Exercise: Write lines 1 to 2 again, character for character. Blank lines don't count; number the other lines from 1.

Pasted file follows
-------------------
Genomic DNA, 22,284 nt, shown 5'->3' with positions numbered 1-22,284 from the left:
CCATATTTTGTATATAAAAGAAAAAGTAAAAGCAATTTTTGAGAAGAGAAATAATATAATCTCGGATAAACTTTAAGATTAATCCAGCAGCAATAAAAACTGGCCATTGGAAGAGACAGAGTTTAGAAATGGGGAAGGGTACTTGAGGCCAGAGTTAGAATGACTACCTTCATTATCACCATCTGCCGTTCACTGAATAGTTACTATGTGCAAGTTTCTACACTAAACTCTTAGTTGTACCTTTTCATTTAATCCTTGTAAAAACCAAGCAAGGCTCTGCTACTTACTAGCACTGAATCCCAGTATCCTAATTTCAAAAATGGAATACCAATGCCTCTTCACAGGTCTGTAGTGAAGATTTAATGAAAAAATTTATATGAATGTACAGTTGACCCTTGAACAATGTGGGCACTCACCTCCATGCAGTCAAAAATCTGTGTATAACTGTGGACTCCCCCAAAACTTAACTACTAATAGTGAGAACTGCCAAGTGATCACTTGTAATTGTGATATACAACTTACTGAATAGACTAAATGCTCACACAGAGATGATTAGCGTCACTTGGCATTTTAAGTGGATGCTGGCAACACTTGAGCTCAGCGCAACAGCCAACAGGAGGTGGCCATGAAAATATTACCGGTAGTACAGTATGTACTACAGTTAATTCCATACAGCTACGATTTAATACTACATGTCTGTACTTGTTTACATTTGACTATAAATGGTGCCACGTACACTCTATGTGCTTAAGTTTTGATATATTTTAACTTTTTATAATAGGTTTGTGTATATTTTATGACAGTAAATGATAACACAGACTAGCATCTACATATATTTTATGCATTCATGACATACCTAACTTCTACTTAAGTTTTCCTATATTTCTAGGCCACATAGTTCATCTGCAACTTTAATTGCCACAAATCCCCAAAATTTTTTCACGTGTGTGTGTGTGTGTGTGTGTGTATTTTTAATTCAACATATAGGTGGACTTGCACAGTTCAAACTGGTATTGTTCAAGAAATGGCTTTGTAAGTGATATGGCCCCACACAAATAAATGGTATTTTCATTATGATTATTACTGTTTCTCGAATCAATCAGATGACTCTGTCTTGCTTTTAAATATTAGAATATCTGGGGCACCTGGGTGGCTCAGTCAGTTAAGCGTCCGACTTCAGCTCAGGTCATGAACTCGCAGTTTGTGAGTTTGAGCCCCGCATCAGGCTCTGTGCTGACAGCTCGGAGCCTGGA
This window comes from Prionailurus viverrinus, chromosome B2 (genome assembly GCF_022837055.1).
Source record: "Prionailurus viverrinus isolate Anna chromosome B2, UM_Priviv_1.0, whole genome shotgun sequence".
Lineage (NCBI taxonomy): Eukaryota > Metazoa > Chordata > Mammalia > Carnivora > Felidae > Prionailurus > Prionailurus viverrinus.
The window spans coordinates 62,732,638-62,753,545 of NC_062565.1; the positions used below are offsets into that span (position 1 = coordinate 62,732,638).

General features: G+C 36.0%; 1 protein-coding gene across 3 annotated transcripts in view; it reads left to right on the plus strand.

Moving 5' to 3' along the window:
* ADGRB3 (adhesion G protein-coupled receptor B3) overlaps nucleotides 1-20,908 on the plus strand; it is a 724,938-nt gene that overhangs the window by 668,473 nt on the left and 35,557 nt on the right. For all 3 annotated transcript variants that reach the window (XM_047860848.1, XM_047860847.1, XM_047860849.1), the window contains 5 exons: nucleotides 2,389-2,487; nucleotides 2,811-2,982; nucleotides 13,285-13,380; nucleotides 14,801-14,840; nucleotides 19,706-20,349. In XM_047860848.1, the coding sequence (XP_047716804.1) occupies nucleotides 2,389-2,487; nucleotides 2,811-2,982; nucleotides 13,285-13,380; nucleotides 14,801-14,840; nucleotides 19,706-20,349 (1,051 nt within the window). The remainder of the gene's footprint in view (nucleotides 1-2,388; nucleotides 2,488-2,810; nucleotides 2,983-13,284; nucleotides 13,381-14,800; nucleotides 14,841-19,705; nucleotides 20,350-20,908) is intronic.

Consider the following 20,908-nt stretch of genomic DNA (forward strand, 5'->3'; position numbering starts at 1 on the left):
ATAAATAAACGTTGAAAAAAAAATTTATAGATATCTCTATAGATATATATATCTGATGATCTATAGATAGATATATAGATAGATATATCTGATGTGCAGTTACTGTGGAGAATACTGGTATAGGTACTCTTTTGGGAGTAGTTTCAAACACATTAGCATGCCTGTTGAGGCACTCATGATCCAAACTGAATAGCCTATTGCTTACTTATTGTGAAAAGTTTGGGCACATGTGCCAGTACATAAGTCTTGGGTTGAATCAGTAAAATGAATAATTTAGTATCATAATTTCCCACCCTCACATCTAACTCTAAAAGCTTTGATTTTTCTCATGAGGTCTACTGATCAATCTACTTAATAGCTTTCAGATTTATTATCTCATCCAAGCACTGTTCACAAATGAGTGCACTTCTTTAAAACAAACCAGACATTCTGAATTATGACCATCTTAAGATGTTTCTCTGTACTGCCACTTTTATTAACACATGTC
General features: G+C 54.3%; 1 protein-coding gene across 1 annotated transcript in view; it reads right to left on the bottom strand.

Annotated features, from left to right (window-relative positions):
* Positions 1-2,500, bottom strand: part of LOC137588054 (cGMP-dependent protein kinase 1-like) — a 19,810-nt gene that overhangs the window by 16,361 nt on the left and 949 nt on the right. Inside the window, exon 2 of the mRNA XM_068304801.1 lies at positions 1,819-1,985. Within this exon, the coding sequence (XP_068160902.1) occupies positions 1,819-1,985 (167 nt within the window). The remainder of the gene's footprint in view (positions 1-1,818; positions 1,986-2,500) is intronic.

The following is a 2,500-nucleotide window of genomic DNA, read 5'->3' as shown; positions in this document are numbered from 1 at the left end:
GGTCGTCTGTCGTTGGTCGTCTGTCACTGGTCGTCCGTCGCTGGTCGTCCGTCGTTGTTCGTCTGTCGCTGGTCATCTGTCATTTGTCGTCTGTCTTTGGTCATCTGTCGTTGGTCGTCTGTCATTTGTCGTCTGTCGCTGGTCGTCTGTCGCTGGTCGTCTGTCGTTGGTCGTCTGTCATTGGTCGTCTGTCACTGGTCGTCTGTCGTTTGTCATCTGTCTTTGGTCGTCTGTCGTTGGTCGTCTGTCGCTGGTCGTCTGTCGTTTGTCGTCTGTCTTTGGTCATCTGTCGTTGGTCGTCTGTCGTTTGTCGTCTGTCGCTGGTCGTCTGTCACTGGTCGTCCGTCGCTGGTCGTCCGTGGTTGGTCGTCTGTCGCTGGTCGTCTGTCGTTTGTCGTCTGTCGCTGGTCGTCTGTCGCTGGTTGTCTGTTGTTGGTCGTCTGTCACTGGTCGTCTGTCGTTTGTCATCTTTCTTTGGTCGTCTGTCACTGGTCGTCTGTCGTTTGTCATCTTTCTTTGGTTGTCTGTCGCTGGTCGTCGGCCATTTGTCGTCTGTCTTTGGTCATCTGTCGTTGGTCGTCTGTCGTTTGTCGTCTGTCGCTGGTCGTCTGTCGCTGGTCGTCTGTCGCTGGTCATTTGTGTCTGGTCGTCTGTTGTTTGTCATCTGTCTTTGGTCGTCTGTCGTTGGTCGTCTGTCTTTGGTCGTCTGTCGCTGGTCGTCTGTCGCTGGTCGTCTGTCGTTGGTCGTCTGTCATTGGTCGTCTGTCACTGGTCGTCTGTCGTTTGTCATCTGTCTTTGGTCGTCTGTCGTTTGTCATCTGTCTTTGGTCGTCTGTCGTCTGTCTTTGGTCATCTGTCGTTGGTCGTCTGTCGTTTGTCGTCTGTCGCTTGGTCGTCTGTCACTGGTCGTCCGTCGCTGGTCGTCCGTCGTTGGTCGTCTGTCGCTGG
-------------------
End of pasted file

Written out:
Genomic DNA, 22,284 nt, shown 5'->3' with positions numbered 1-22,284 from the left:
CCATATTTTGTATATAAAAGAAAAAGTAAAAGCAATTTTTGAGAAGAGAAATAATATAATCTCGGATAAACTTTAAGATTAATCCAGCAGCAATAAAAACTGGCCATTGGAAGAGACAGAGTTTAGAAATGGGGAAGGGTACTTGAGGCCAGAGTTAGAATGACTACCTTCATTATCACCATCTGCCGTTCACTGAATAGTTACTATGTGCAAGTTTCTACACTAAACTCTTAGTTGTACCTTTTCATTTAATCCTTGTAAAAACCAAGCAAGGCTCTGCTACTTACTAGCACTGAATCCCAGTATCCTAATTTCAAAAATGGAATACCAATGCCTCTTCACAGGTCTGTAGTGAAGATTTAATGAAAAAATTTATATGAATGTACAGTTGACCCTTGAACAATGTGGGCACTCACCTCCATGCAGTCAAAAATCTGTGTATAACTGTGGACTCCCCCAAAACTTAACTACTAATAGTGAGAACTGCCAAGTGATCACTTGTAATTGTGATATACAACTTACTGAATAGACTAAATGCTCACACAGAGATGATTAGCGTCACTTGGCATTTTAAGTGGATGCTGGCAACACTTGAGCTCAGCGCAACAGCCAACAGGAGGTGGCCATGAAAATATTACCGGTAGTACAGTATGTACTACAGTTAATTCCATACAGCTACGATTTAATACTACATGTCTGTACTTGTTTACATTTGACTATAAATGGTGCCACGTACACTCTATGTGCTTAAGTTTTGATATATTTTAACTTTTTATAATAGGTTTGTGTATATTTTATGACAGTAAATGATAACACAGACTAGCATCTACATATATTTTATGCATTCATGACATACCTAACTTCTACTTAAGTTTTCCTATATTTCTAGGCCACATAGTTCATCTGCAACTTTAATTGCCACAAATCCCCAAAATTTTTTCACGTGTGTGTGTGTGTGTGTGTGTGTATTTTTAATTCAACATATAGGTGGACTTGCACAGTTCAAACTGGTATTGTTCAAGAAATGGCTTTGTAAGTGATATGGCCCCACACAAATAAATGGTATTTTCATTATGATTATTACTGTTTCTCGAATCAATCAGATGACTCTGTCTTGCTTTTAAATATTAGAATATCTGGGGCACCTGGGTGGCTCAGTCAGTTAAGCGTCCGACTTCAGCTCAGGTCATGAACTCGCAGTTTGTGAGTTTGAGCCCCGCATCAGGCTCTGTGCTGACAGCTCGGAGCCTGGA